Leibniz's Theory Of Space, Time And Motion

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INTRODUCTION: Space, Time and motion were three interrelated concepts which have been very difficult by the philosophers to arrive at a proper understanding since the ancient times. By there has been consensus that a proper understanding of motion would lend a hand in addressing the questions on the nature of the other two concepts namely space and time. Depending on the nature of approach to the problem of space and time, the philosophers mainly addressed three key concerns. They are as follows: • The Metaphysical Concern: This concern on the whole tries to resolve question, ‘What are space and time?’ For instance, the works of Leibniz and Clarke attempt to respond to this question. • The Physical Concern: This concern basically focuses…show more content…
Instead, his works are in the form of various essays, books, and correspondences. This clearly explains that there are several ways to elucidate Leibniz’s philosophy. Leibniz develops a remarkable philosophical system by employing various principles like the principle of sufficient reason, the law of contradiction, and the identity of indiscernibles. By this philosophical system, Leibniz pits forth an elaborate and exhaustive account of reality. Eventually Leibniz held the view that, the universe contained only God and non-composite, immaterial, simple entities called “monads.” In addition to this, space, time, causation, material objects, among other things, are all illusions. On the other hand, these illusions are well-founded on and explained by the true nature of the universe at its fundamental level. In addition, as consequences of his metaphysics, Leibniz devises solutions to several deep philosophical problems, such as the problem of free will, the problem of evil, and the nature of space and time. One can clearly locate that Leibniz had developed arguments for several philosophical positions including theism, compatibilism, and idealism. Leibniz’s metaphysical career continued for a span of over thirty years. During this period, though some of his basic ideas changed, but, the broad outline of his philosophy remains…show more content…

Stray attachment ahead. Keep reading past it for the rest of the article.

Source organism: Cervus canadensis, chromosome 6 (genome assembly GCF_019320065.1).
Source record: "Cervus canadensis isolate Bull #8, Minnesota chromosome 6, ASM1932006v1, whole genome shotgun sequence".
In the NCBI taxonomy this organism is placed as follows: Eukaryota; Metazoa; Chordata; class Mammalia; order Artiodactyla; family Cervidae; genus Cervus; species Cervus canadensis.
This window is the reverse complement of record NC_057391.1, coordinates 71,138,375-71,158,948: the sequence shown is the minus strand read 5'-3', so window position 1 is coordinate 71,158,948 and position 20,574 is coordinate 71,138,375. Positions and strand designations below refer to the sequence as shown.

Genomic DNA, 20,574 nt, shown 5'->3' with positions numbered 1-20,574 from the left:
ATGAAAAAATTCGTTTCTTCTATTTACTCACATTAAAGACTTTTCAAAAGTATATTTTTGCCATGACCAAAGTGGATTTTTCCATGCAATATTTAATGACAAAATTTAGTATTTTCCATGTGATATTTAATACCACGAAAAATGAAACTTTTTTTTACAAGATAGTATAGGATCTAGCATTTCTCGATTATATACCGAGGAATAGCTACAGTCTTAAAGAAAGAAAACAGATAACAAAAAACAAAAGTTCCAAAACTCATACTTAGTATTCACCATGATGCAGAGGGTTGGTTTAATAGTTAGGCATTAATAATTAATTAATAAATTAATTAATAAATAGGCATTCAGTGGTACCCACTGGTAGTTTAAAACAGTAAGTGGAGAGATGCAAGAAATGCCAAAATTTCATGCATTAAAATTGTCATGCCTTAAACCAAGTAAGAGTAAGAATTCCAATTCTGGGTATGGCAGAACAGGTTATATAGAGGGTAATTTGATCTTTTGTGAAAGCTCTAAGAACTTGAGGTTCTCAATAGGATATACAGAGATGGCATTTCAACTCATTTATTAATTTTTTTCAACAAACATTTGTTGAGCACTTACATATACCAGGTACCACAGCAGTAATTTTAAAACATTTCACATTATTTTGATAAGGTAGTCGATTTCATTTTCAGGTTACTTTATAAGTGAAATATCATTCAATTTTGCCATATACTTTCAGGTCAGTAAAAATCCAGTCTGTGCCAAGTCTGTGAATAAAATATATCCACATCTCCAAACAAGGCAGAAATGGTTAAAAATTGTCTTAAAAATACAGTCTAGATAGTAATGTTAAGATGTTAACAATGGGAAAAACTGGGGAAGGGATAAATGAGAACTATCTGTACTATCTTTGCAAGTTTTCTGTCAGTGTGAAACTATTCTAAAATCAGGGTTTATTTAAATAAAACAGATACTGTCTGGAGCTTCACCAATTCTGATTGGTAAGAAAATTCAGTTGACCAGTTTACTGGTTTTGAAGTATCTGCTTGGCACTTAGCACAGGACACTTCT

Firstly, through this theory, he means that there is “no absolute location in either space or time”. On the other hand, Location is always the situation in which the object or event is; in relation to other objects and events. Secondly, “space and time are not in themselves real”. This implies that they are not substances. Rather for Leibniz, Space and time are ideal. NEWTON’S VIEWS ON SPACE: To sum up Newton’s views for him, Absolute, true, and mathematical space are all similar and immovable without relation to anything external. Relative spaces are measures of absolute space defined with reference to some system of bodies or another, and thus a relative space may, and likely will, be in motion. FURTHER WORK: The debates between Leibniz and Clarke were seen by many as a final confrontation of “the mathematical philosophy” represented by Newton and his disciple Clarke and the metaphysical philosophy. Many also consider this as final stages in the emancipation of the natural sciences from philosophy and theology, which lead to the progress of science in the succeeding

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